By Kudumomo

Over the Last Ten Years, many pilots have heard and hoped for an expected Pilot Shortage. What is this shortage and what are the non-biased Analytics of it. Too many this shortage has had more in common with desert mirage’s than with statisfing reality.

In the last ten years almost every major airline except for a very small few have filed for bankruptcy. Mergers have also touched an equal number of carriers in ways unforseen over the last twenty years. As a result multiple furloughs have occured and virtually no hiring has happened at these “Major” airlines. The 65 age rule has also delayed much of the expected retiring of the last 5 years. Some airlines are still adjusting to these processes.

The Regionals once the shining stars in the Airline industry as Majors shrunk capacity on routes by applying more “regional” sized aircraft now find themselves in the same position the majors did 10 years ago. That is essentially a shrinking market with to many players. As the majors adjustment to this economic fact is finally winding down, the Regional’s financial turmoil is just beginning to heat up. The reason for all this is a conversation for another day. However, knowing the general market condition will help set the stage for beneficial analysis of pilot demand over the next 20 years.

We can make a couple of assumptions from this brief history and condition.

  1. Regional Airlines will probably not see much growth in the next 20 years.
  2. After a Period of Consolidation and Restructuring the Majors are now beginning a period of fleet revitalization.
  3. The next Market Battles will not so much be between Domestic Mainline carriers but between International Carriers. (ie what keeps US Major Airline CEO’s awake at night isn’t each other so much, but airlines like Emirates and the like that are mobilizing massive levels of international capacity)

If the regional market will remain stagnant in overall capacity, we anticipate to see weaker carriers slowly collapse, allowing general regional capacity to slightly shrink, and stronger regional players to pick up the slack. This may allow some minor growth for strong Regional Players but overall capacity should remain constant or decrease slightly. Pilot Demand Amongst the Regionals will be closely tied to Attrition from Larger Airlines.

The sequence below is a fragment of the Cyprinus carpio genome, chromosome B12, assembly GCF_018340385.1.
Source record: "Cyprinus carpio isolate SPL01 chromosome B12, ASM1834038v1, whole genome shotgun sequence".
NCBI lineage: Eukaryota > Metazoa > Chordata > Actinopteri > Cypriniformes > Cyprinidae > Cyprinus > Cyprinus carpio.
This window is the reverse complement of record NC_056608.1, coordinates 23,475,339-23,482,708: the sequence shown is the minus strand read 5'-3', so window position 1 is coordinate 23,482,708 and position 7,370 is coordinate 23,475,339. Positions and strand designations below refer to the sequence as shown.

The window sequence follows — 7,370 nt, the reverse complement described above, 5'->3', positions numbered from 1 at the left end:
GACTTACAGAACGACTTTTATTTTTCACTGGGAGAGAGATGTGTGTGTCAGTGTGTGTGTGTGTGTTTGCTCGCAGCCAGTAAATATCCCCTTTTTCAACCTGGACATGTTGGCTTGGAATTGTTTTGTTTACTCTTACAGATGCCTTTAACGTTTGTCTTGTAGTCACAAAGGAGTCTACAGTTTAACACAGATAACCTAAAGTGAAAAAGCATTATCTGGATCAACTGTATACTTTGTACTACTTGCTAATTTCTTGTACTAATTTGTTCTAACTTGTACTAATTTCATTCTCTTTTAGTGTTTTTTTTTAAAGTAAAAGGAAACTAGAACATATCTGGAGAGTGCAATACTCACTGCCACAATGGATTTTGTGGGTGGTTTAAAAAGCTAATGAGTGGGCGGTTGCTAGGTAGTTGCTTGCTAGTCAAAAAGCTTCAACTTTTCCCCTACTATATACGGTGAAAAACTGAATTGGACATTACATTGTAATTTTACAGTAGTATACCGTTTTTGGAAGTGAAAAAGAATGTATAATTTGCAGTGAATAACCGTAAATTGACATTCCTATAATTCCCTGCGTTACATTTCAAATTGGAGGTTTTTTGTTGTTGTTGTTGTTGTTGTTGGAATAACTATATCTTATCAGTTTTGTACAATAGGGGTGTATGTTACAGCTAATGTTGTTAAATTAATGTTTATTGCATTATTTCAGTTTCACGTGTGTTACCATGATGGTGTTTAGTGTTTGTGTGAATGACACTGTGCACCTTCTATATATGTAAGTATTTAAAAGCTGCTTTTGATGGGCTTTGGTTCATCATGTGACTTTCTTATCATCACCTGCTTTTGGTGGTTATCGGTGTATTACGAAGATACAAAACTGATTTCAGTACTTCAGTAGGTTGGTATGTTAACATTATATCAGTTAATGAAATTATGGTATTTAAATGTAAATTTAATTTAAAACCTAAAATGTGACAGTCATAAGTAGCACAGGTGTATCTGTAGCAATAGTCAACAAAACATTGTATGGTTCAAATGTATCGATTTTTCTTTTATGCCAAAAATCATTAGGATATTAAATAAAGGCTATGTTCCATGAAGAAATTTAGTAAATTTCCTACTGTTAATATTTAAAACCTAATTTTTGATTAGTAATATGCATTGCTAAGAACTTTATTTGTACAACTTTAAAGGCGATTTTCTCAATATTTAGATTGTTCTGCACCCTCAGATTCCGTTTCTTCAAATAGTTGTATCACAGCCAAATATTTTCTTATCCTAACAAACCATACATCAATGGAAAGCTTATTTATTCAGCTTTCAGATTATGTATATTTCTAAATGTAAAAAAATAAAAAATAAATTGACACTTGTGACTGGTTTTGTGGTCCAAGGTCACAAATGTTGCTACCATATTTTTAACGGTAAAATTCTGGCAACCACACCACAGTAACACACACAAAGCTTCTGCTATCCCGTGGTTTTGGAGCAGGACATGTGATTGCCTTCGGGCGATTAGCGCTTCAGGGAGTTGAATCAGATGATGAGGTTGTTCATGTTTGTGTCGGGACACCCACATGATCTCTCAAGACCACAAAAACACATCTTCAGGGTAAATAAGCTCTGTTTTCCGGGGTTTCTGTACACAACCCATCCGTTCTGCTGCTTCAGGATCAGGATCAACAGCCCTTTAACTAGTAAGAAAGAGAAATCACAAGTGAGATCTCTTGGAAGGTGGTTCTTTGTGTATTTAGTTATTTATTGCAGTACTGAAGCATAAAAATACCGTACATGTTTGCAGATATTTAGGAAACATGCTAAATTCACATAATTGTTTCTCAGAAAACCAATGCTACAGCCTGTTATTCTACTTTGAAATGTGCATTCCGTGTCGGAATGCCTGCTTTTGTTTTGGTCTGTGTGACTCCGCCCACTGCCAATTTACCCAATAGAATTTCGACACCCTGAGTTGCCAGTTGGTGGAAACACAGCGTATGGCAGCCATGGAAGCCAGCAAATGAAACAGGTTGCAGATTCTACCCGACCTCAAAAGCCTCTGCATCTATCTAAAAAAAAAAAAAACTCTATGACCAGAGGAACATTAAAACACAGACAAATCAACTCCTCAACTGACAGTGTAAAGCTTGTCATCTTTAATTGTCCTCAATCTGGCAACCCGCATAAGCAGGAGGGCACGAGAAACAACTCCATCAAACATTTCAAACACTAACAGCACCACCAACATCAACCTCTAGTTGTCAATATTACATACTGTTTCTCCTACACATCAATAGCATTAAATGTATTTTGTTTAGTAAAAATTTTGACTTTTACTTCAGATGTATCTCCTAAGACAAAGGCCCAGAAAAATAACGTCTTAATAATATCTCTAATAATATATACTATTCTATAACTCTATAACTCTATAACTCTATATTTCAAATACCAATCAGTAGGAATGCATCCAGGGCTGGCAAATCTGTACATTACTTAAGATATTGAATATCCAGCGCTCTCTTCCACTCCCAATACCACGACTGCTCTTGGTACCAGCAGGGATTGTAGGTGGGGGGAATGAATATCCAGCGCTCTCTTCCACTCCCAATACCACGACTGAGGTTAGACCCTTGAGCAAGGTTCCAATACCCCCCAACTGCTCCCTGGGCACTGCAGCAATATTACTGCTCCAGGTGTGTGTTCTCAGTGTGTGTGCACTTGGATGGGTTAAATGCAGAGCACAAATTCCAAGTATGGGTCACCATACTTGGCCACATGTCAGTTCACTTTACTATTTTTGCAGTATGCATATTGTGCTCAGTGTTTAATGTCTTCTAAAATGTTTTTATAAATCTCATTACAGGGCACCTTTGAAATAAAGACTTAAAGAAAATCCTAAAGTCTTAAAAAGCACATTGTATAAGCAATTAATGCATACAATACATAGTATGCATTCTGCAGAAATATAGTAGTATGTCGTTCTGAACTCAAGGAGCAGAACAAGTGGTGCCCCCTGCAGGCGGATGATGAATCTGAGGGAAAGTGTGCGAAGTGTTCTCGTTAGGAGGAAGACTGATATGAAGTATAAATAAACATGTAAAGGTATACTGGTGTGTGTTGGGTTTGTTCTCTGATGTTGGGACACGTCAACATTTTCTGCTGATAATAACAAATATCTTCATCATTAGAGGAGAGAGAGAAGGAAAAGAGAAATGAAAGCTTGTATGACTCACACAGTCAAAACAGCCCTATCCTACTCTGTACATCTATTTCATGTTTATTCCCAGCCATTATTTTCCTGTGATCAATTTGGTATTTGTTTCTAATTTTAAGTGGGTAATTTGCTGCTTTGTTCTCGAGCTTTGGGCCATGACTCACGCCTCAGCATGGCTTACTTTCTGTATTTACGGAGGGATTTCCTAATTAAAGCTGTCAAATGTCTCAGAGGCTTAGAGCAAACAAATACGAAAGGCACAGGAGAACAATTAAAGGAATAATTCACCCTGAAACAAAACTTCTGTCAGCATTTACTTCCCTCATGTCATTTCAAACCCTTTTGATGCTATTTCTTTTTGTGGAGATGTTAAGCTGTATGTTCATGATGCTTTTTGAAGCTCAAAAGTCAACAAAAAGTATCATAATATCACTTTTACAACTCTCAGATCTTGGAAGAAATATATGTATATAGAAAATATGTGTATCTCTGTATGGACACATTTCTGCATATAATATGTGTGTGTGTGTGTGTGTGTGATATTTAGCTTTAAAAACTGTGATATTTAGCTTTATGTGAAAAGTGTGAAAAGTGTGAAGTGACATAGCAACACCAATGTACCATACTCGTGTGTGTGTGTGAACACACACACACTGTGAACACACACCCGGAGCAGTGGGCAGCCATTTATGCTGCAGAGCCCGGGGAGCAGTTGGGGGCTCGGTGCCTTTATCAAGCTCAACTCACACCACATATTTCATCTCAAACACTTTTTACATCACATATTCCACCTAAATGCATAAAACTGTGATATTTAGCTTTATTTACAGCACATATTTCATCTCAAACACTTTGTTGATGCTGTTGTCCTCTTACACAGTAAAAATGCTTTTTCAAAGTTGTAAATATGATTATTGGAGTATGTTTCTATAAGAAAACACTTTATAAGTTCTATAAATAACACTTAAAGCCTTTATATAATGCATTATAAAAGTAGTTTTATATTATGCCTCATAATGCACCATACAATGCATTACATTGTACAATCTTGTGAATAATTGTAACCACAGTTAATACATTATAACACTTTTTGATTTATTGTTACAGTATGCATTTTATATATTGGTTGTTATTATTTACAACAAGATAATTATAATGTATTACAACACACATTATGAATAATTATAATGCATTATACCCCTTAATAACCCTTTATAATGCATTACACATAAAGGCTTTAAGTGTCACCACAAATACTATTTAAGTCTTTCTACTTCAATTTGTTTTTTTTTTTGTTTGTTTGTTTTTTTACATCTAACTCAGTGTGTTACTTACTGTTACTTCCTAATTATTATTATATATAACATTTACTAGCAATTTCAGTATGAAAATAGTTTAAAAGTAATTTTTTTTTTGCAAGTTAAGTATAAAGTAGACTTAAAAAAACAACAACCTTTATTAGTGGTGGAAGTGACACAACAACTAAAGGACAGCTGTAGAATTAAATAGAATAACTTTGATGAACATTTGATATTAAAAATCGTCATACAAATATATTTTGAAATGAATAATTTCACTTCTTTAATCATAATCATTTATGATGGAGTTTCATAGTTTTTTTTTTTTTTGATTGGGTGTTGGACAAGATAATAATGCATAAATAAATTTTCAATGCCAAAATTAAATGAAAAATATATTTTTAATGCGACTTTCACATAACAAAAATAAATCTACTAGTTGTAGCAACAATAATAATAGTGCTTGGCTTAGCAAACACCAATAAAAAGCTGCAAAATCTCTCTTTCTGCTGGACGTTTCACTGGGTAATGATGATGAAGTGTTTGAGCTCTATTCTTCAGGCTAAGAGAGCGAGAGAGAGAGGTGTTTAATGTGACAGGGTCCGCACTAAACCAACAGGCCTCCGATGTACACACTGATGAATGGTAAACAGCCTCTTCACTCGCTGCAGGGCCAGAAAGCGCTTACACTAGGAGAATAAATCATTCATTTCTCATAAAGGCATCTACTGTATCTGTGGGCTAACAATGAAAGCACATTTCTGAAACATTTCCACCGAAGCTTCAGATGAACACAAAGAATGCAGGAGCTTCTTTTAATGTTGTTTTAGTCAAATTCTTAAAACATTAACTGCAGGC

Fortunatly, because of this period of fleet Revitilization and the need to make aircraft with Boeing and Airbus years in advance, we can reasonably guess what their fleet size will be each year over the next 8-10 years. Their order schedule and planned retirement is general public knowledge and can be gleaned from quarter and yearly reports.

This Data is compiled by Airline on the Airline Pilot Demand Page. You’ll find our fleet estimates per year up until 2020, after which we assume stagnant fleet growth. It is very possible the Majors may see additional growth after that, but to maintain in keeping a conservative model we will assume stagnant. History has shown that the increased Capacity predicted by FAA forecasts, are often met with larger guage or size aircraft, rather than with increased fleet numbers. Many factors encourage this approach, fuel cost per seat, restricted slot numbers in airports, and better flight crew productivity.

These pages also overlay HR requirements for pilots from fleet size with, current retirement schedules. Both of these factors, fleet size and current retirement projections give us a fairly reliable estimate of demand.


From the research a few interesting conclusions surfaced. The Airline Demand Comparison Page being the most helpful in illustrating these.

First, even through the peak of Major airline hiring in this next cycle we will likely see the amount of time a new First Officer remains as a First Officer at the regional stay at about 4-5 years. Our projections showed a Major airline requirement of 2,100 pilots a year. Roughly, 10% of the current Regional Capacity, which we think will remain stagnant. At 10% attrition a year, a new hire can expect to reach 50% seniority after 5 years. We assumed 50% seniority was a fair estimate for upgrade to Captain.

Second, the two airlines(United, American) that expect the most hiring demand will be tempered by furlough recalls for the first couple of years and wont see significant hiring until 2014.

Third, their is a close relationship between risk and reward, if reward is quick Seniority progression. For example the US Airways model shows a new hire today reaching Captain upgrade in 8 Years, the fastest of any the airlines. However, US Airways is also the most poorly paid, and unstable of all the airlines in the Model. Conversly, in the Model, Delta takes the longest to start significant hiring, but has the best pay, and is the most stable business out of the selection.

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